"Everybody is a genius. But if you judge a fish by its ability to climb a tree, then it will live its entire life believing it is stupid." -- Albert Einstein.
I'm pretty smart. At least I'm book smart. Well, OK I'm book smart about certain things. Give me literature, instructions, documents to explain and I can do it all day. Give me a math book to work with or explain and you're going to see a grown woman cry.
My son-in-law is not the "reader" I am. Some might, erroneously, say that he's not as "smart" as I am. But let's say you put him alone on a deserted island and put me alone on a deserted island right next to his. One of us is gonna die and it won't be him. This college-educated, booksmart mama will be worm food within a day or two. My son-in-law would know immediately how to survive. He'd find a way to get shelter, water, food, then devise a way to signal for help even without phone service. I, on the other hand, would just keep checking my cell phone to see if I had any service YET. I might read my Kindle app until the battery died, then I'd lay down and cry till the vultures carried me away. So, while I may be "smarter" than my son-in-law as far as books are concerned, he's a smarter survivalist than I am and would likely live to tell his tale while my sad story would (maybe) be found scratched into the sand.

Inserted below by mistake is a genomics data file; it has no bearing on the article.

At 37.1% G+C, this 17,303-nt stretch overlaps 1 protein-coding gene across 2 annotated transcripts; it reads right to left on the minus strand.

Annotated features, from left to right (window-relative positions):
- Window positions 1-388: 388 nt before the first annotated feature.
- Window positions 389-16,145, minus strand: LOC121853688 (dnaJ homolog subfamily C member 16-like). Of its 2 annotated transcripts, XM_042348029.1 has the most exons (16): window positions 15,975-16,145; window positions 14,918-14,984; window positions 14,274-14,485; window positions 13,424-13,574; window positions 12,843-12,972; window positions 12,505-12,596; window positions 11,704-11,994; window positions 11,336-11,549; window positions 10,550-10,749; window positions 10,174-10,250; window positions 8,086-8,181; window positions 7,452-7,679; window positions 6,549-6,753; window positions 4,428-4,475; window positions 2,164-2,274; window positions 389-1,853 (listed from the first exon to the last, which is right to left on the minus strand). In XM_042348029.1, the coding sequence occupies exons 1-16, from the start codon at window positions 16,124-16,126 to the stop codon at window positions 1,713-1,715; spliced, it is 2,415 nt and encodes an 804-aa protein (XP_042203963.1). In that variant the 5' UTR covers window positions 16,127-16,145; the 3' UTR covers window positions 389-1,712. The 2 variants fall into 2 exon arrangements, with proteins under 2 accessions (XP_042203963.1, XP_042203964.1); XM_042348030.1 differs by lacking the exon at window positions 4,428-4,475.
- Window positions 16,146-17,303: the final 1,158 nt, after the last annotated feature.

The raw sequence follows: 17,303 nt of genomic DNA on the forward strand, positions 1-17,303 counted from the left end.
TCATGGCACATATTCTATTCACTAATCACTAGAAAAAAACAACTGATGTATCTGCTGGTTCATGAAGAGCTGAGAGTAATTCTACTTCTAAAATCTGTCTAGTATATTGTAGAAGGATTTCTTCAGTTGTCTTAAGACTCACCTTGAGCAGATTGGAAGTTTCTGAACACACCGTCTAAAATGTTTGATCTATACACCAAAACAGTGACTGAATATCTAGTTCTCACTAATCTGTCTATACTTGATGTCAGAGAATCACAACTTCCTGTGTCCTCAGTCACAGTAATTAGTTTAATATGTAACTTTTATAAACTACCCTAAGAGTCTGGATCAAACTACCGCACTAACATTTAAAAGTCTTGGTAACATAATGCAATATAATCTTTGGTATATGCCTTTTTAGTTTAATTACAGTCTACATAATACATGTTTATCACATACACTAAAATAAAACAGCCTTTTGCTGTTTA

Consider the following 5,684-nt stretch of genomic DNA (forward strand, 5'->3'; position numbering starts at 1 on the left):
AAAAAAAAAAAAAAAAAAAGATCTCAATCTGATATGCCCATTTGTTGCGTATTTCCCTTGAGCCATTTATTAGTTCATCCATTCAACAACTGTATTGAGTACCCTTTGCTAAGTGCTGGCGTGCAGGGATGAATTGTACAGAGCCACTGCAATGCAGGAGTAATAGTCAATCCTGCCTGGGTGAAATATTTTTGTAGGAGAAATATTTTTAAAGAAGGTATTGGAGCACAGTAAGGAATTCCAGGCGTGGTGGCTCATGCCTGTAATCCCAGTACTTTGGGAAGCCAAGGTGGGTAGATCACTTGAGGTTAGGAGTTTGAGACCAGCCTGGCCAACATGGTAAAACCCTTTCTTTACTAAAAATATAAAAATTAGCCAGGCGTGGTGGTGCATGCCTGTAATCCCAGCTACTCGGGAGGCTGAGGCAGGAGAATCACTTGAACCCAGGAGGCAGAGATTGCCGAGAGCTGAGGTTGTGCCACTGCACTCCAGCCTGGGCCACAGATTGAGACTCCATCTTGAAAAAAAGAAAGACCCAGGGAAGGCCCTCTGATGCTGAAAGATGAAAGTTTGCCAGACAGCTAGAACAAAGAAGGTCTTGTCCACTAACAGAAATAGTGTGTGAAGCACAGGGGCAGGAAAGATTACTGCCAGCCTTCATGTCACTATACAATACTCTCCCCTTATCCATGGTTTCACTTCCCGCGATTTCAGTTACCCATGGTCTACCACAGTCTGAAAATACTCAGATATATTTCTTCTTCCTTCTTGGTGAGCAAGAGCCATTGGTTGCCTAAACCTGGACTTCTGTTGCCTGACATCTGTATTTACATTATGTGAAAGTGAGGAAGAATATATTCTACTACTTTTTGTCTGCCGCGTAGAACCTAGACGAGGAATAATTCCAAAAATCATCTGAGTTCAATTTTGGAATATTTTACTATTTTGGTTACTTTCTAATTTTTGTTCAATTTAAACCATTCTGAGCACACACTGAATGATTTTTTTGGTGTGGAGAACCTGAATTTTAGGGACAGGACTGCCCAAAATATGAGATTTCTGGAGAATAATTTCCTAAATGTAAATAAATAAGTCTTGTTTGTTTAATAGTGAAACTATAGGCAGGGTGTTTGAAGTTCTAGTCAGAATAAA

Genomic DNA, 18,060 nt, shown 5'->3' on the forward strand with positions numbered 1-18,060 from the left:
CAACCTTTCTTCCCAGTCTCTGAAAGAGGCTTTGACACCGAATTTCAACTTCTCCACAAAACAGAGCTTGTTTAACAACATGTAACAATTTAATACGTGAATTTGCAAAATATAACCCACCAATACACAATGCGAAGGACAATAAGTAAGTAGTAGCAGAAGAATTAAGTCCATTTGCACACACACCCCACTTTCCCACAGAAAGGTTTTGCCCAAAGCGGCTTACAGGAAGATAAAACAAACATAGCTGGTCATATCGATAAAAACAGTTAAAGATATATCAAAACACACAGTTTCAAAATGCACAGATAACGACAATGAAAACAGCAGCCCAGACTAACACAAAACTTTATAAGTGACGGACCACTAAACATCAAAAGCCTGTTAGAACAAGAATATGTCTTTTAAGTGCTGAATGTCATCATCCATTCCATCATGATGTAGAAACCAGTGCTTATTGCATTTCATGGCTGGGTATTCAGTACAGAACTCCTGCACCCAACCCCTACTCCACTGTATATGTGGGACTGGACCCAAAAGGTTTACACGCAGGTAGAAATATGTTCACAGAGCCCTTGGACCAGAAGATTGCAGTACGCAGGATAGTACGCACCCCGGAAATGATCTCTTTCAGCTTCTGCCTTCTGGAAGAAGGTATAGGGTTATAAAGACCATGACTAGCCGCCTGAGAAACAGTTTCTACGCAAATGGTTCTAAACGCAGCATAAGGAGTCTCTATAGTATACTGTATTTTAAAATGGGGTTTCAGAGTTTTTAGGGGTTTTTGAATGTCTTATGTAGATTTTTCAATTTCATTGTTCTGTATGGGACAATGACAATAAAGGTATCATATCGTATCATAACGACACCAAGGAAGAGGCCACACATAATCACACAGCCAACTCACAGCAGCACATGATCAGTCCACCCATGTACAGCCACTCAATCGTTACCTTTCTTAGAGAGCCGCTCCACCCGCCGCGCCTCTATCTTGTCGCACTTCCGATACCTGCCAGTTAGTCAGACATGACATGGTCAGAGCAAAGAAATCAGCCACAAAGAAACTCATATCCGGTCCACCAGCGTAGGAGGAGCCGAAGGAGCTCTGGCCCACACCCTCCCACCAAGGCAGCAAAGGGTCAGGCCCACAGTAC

Yet we have a tendency, in our culture, to want everyone to be the same. I get irritated every time I see a report on how America's educational scores are so much lower than in, say, China or Japan. Our scores are often lower than many countries, but there are many reasons for this. For one, we may not be as strict as other countries. But, the main reason our scores are often lower is because we educate EVERYONE. Other countries don't do that. Germany, for example, tracks its students according to particular areas of proficiency. If you're artistically inclined, you go to an art institute. If you're career oriented, you go to a vocational school. If you're academically inclined, you're put on the college track. But here, "tracking" is a dirty word. Rather than gearing people toward their strengths, our state legislators seem to think we all have equal talents and proclivities in all areas and forces our educational systems to treat individuals as if they're all the same. Not true, even among the college-educated crowd.
Personally, I'm glad we all have unique talents. My husband has no college degree, but is married to someone who has three. But, he makes medical parts. I can explicate a poem or story for you. But if you're in an accident or terribly ill, which of our skills are you most interested in?!
Instead of trying to put everyone in some cookie-cutter mold, I think we'd better serve ourselves by celebrating our unique, individual talents.